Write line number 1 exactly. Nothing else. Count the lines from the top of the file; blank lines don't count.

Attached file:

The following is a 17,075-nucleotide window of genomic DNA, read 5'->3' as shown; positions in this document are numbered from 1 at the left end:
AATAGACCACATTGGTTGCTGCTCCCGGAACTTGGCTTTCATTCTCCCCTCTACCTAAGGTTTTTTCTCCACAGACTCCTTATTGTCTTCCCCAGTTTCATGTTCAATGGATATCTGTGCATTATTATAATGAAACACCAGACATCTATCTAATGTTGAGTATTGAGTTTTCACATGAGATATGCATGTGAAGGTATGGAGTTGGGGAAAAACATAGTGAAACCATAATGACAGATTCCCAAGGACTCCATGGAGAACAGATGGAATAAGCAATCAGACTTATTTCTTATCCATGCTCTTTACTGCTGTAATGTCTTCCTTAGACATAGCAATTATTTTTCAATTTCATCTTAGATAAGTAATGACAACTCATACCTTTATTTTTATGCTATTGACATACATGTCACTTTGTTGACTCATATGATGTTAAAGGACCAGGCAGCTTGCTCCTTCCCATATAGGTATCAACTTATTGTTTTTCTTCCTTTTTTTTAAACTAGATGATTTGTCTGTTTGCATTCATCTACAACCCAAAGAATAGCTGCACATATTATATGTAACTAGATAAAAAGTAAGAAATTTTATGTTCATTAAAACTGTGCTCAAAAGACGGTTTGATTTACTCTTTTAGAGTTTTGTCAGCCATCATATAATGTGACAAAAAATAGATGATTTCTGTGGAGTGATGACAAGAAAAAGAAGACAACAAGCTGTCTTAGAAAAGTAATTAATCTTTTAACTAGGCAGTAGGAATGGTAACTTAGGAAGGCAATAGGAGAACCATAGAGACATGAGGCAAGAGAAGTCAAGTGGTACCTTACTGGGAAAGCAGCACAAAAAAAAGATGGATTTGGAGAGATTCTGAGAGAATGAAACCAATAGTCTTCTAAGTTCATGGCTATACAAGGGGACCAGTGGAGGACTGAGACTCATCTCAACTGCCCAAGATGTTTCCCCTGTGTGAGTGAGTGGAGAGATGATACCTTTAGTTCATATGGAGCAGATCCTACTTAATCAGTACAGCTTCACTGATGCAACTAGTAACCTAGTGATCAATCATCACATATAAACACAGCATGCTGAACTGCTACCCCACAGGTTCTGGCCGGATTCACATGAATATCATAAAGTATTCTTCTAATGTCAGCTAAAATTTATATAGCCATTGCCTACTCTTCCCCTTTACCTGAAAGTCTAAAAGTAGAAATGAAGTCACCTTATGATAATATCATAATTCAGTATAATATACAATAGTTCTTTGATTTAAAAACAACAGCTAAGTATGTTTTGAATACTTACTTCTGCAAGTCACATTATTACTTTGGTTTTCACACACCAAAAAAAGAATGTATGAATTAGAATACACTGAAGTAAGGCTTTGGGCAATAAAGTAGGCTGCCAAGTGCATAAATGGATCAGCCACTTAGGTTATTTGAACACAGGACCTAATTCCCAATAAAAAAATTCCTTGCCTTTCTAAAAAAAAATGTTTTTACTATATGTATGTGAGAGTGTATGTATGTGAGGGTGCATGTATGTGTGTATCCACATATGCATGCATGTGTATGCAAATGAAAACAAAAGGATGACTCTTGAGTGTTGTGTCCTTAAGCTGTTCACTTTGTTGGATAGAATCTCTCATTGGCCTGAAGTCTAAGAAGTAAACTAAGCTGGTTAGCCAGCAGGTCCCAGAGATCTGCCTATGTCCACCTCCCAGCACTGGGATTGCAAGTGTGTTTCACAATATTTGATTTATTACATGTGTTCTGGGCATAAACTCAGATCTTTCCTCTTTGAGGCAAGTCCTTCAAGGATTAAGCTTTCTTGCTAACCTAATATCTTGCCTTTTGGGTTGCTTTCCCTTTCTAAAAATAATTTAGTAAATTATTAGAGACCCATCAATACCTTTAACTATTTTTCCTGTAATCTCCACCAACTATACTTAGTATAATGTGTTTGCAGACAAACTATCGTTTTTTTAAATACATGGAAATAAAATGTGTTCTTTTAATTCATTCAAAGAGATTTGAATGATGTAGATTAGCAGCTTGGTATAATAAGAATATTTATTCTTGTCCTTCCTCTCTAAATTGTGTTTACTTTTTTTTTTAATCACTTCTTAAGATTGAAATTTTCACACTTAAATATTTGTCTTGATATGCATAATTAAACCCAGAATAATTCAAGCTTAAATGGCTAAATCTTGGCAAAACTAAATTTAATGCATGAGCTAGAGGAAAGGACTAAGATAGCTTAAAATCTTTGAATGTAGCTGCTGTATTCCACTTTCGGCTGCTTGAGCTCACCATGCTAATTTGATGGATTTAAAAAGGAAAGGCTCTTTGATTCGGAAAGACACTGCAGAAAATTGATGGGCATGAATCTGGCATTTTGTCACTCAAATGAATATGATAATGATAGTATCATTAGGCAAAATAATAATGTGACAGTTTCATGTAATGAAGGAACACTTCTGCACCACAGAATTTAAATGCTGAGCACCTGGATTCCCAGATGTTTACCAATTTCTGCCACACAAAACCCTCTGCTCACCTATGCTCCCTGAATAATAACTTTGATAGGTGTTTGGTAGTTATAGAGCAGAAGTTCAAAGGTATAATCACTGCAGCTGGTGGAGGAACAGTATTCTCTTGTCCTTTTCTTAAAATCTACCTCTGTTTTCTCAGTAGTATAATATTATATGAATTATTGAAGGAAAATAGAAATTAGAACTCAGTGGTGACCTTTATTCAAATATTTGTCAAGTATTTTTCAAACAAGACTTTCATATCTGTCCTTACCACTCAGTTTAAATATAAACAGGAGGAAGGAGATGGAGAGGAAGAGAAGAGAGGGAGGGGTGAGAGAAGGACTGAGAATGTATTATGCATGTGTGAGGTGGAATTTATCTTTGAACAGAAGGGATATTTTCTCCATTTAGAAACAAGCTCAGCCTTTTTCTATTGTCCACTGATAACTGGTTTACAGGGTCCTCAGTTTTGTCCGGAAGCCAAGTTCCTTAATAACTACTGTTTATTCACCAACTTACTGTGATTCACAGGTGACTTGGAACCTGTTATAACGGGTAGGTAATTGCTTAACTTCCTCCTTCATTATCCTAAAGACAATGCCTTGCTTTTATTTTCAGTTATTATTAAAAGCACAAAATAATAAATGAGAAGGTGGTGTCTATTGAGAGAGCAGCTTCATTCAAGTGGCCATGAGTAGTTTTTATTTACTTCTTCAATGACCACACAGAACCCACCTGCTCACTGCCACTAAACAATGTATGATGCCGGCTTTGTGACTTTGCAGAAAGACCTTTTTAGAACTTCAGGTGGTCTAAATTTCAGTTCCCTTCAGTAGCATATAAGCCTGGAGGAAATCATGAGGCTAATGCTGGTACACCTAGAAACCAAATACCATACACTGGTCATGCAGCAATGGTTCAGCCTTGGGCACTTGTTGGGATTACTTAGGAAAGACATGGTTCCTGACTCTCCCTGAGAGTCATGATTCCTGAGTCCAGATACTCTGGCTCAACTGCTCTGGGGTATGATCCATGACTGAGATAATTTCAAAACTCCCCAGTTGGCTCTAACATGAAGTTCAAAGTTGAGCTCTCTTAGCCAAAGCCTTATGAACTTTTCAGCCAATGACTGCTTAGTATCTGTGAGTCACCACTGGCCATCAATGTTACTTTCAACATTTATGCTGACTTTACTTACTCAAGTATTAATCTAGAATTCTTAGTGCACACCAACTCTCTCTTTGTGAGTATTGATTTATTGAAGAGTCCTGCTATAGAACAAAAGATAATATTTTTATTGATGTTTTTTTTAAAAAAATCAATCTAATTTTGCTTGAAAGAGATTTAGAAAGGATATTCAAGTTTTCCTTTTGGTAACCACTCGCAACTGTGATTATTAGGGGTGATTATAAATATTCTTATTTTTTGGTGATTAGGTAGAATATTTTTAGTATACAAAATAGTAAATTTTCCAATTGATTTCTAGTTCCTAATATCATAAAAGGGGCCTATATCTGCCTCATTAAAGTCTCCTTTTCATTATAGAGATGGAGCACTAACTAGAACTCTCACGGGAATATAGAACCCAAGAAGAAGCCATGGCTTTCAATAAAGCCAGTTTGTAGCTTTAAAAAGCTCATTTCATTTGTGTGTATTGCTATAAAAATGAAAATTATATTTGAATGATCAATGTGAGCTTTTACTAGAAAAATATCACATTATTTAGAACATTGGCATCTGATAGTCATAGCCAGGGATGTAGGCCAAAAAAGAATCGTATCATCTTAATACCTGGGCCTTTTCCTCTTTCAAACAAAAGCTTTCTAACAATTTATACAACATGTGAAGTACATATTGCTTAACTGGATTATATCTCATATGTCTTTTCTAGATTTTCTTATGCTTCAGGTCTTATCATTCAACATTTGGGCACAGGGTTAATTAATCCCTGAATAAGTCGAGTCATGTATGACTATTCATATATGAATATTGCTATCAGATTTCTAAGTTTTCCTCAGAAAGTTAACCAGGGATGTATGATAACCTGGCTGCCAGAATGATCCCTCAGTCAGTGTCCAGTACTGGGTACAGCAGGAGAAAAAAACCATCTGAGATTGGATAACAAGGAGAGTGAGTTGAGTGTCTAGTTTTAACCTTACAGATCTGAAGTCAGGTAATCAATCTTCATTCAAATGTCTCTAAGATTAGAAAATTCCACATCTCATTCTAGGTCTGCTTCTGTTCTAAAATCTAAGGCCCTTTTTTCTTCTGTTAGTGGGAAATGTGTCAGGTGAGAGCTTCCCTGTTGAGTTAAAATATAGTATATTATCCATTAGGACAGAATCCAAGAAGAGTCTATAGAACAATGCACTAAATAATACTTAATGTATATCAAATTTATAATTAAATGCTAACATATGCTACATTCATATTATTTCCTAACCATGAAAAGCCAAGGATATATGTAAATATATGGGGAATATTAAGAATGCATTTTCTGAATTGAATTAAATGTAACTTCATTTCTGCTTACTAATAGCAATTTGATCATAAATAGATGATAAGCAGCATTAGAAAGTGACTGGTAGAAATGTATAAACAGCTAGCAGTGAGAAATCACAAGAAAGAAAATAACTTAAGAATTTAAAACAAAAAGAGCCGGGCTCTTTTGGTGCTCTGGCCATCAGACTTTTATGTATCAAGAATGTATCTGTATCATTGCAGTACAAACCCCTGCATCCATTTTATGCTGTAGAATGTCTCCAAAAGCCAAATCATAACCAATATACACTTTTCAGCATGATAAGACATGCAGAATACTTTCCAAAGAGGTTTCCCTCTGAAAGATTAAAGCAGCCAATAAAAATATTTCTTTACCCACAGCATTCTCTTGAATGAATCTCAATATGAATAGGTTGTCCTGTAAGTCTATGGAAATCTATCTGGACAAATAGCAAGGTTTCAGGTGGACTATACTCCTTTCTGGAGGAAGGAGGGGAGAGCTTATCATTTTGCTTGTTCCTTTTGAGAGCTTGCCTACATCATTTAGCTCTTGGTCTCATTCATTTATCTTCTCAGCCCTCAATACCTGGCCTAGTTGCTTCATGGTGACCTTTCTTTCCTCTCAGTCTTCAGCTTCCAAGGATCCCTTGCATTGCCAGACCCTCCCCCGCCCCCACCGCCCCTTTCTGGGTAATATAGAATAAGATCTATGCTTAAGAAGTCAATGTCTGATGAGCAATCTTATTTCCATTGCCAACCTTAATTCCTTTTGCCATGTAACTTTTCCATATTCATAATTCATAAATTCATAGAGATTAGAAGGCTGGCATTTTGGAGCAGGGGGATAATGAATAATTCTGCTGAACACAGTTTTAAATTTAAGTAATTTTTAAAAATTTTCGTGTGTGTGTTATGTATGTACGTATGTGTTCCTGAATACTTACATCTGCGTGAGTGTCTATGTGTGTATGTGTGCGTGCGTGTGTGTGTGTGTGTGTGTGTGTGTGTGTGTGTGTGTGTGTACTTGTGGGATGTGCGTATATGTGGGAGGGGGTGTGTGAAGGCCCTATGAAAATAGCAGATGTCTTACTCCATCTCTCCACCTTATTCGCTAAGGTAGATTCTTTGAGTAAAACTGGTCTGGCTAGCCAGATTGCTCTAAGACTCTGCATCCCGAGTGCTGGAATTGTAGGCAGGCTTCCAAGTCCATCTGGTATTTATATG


The following is a 17,075-nucleotide window of genomic DNA, read 5'->3' as shown; positions in this document are numbered from 1 at the left end: